Use this URL to cite or link to this record in EThOS: https://ethos.bl.uk/OrderDetails.do?uin=uk.bl.ethos.763858
Title: Improvising resistance : jazz, poetry, and the Black Arts Movement, 1960-1969
Author: Bateman, Richard Gethin
ISNI:       0000 0004 7653 5482
Awarding Body: University of Cambridge
Current Institution: University of Cambridge
Date of Award: 2019
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Abstract:
This thesis is an interdisciplinary analysis of jazz music and poetry produced by African-American artists, primarily in New York, over the course of the 1960s, set within the broad context of the civil-rights and black-nationalist movements of the same period. Its principal contention is that the two forms afford each other symbiotic illumination. Close reading of jazz musicology in particular illuminates the directions taken by the literature of the period in a manner that has rarely been fully explored. By giving equal critical attention to the two artistic forms in relation to each other, the epistemological and social radicalism latent and explicit within them can more fully be understood. Through this understanding comes also a greater appreciation of the effects that the art of this period had upon the politics of civil rights and black nationalism in America - effects which permeated wider culture during a decade in which significant change was made to the legal position of African-Americans within the United States, change forced by a newly, and multiply, vocalized African-American consciousness. The thesis examines the methods by which jazz and literature contributed to the construction of new historically-constituted black subjectivities represented aurally, orally and visually. It looks at how the different techniques of each form converse with each other, and how they prompt consequential re-presentations and re cognizations of established forms from within and without their own continua. That examination is conducted primarily through forensic close readings of records made between 1960 and 1967, which though of widely differing styles nevertheless can be said to fall under the broad umbrella term of 'post-bop' jazz, alongside equally close readings of poetry written primarily by members of the New York wing of the equally broadly-termed Black Arts Movement [BAM] between 1964 and 1969.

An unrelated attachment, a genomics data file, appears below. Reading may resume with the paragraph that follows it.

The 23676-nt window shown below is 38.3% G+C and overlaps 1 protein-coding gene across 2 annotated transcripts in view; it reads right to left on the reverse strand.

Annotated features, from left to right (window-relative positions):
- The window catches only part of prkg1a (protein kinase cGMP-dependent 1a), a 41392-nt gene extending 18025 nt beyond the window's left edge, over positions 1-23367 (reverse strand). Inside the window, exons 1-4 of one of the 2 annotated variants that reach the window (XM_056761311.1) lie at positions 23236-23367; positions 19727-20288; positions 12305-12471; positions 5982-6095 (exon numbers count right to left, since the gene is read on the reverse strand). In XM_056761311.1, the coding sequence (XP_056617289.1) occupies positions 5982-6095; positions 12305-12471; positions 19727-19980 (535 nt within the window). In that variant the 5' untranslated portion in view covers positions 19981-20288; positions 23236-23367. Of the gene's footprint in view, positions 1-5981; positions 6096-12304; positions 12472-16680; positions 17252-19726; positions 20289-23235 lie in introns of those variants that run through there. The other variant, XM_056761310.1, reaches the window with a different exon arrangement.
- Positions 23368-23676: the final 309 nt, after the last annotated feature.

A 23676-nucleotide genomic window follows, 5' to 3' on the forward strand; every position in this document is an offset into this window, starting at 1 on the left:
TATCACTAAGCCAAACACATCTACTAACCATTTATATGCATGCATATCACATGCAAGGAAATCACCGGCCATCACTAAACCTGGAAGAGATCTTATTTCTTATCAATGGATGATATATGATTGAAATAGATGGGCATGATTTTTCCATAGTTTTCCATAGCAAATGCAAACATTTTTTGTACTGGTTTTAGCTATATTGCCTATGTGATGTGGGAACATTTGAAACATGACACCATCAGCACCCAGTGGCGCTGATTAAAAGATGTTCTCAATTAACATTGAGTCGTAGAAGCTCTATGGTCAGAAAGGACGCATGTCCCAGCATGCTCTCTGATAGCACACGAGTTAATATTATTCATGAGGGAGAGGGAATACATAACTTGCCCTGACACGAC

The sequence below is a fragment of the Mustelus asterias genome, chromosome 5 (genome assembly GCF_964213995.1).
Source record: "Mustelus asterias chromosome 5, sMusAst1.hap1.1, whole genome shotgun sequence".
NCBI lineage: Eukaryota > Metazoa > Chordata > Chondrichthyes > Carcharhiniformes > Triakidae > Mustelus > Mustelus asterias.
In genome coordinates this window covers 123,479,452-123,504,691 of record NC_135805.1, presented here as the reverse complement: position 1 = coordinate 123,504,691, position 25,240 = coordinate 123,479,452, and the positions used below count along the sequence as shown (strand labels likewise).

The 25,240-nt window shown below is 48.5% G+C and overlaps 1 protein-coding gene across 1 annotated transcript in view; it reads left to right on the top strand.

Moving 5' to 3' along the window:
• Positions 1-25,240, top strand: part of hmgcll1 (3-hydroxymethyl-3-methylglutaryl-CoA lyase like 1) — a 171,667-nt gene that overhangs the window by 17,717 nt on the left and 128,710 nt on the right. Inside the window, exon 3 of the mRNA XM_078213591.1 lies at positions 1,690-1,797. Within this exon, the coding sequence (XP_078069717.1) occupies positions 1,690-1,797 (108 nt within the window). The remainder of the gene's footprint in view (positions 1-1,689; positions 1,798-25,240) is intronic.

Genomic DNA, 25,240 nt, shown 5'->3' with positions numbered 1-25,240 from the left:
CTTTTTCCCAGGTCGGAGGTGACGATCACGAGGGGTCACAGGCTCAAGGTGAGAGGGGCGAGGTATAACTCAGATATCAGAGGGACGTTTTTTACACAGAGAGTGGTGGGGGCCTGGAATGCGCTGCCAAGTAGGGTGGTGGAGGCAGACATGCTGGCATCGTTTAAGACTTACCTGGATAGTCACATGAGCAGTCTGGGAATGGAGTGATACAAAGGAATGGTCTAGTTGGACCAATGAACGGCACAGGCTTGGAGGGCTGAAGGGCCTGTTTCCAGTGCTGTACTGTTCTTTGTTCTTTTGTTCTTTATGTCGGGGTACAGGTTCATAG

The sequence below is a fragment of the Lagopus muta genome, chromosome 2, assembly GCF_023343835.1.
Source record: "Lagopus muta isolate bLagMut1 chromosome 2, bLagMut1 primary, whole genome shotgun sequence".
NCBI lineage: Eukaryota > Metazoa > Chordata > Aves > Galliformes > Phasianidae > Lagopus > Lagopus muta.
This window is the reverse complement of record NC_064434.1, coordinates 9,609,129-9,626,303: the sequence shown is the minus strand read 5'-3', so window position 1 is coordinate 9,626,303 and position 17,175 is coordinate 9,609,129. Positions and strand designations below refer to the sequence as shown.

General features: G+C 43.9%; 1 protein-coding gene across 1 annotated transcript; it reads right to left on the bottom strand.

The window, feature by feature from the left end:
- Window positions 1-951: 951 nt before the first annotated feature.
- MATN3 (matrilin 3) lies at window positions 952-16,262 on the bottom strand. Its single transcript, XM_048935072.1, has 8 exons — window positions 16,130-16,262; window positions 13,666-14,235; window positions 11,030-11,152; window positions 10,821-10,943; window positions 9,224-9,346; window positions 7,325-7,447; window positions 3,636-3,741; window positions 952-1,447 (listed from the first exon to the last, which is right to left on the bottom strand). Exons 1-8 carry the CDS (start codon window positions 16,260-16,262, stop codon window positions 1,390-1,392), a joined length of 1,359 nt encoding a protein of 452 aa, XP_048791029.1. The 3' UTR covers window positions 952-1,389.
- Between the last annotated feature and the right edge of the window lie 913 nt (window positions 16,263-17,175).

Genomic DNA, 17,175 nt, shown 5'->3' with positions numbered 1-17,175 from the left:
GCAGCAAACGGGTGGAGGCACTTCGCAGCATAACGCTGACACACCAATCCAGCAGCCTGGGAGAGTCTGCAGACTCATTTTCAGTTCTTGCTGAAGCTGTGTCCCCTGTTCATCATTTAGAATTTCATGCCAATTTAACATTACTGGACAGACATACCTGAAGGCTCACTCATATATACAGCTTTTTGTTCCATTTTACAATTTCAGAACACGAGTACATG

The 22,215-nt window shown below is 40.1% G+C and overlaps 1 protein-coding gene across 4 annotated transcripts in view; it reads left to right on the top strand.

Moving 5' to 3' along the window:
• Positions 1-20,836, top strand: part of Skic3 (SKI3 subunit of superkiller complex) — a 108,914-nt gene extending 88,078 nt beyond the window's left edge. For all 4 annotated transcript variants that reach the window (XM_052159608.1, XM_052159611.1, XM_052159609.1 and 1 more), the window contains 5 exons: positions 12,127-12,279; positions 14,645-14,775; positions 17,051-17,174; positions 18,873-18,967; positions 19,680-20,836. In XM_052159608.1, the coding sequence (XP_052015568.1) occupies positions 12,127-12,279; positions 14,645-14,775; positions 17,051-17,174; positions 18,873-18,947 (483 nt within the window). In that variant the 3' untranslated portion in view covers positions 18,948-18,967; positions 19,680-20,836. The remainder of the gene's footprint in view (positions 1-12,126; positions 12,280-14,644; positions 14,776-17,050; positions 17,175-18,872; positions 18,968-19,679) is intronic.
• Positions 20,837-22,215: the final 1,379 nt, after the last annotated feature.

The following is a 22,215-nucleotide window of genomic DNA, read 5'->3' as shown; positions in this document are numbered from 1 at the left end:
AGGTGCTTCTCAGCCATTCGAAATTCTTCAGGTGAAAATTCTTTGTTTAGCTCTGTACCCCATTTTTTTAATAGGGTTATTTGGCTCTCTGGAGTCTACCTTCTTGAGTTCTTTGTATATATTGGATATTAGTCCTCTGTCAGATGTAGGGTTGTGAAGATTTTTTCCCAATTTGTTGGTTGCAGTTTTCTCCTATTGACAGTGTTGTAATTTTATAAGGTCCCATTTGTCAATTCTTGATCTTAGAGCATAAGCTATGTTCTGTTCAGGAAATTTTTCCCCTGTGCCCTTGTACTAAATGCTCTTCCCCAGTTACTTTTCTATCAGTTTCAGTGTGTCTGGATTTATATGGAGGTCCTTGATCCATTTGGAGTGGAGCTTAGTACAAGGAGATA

Supervisor: Hrebeniak, Michael Sponsor: Not available
Qualification Name: Thesis (Ph.D.) Qualification Level: Doctoral
EThOS ID: uk.bl.ethos.763858  DOI:
Keywords: Jazz ; Poetry ; Civil Rights ; Black Arts Movement ; Black Power ; Amiri Baraka ; Sonia Sanchez ; Jayne Cortez ; Steve Jonas ; Don L. Lee/Haki Madhubuti ; Max Roach ; Abbey Lincoln ; Ornette Coleman ; John Coltrane ; American Literature ; American Music
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